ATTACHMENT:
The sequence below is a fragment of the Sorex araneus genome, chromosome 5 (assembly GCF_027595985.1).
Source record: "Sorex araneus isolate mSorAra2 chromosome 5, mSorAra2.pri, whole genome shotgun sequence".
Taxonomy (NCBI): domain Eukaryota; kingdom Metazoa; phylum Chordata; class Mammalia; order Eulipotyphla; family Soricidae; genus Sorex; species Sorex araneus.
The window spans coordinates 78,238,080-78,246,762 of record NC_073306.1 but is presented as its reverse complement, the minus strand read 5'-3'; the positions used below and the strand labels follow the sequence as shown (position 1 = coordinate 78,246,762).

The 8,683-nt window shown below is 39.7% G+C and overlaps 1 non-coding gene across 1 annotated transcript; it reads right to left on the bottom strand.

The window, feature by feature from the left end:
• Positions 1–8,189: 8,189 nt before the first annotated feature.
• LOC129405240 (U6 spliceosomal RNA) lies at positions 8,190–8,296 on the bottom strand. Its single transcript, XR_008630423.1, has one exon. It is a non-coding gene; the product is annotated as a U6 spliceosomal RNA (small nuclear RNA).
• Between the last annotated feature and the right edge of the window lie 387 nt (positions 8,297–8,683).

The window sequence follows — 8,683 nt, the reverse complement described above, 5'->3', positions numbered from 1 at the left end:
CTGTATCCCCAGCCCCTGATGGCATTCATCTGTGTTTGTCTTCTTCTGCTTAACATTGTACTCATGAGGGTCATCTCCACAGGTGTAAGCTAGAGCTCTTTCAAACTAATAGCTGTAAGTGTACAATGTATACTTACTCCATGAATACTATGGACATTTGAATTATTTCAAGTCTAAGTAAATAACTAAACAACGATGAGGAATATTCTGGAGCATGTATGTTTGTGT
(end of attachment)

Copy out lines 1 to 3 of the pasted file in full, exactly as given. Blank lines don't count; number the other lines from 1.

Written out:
The sequence below is a fragment of the Sorex araneus genome, chromosome 5 (assembly GCF_027595985.1).
Source record: "Sorex araneus isolate mSorAra2 chromosome 5, mSorAra2.pri, whole genome shotgun sequence".
Taxonomy (NCBI): domain Eukaryota; kingdom Metazoa; phylum Chordata; class Mammalia; order Eulipotyphla; family Soricidae; genus Sorex; species Sorex araneus.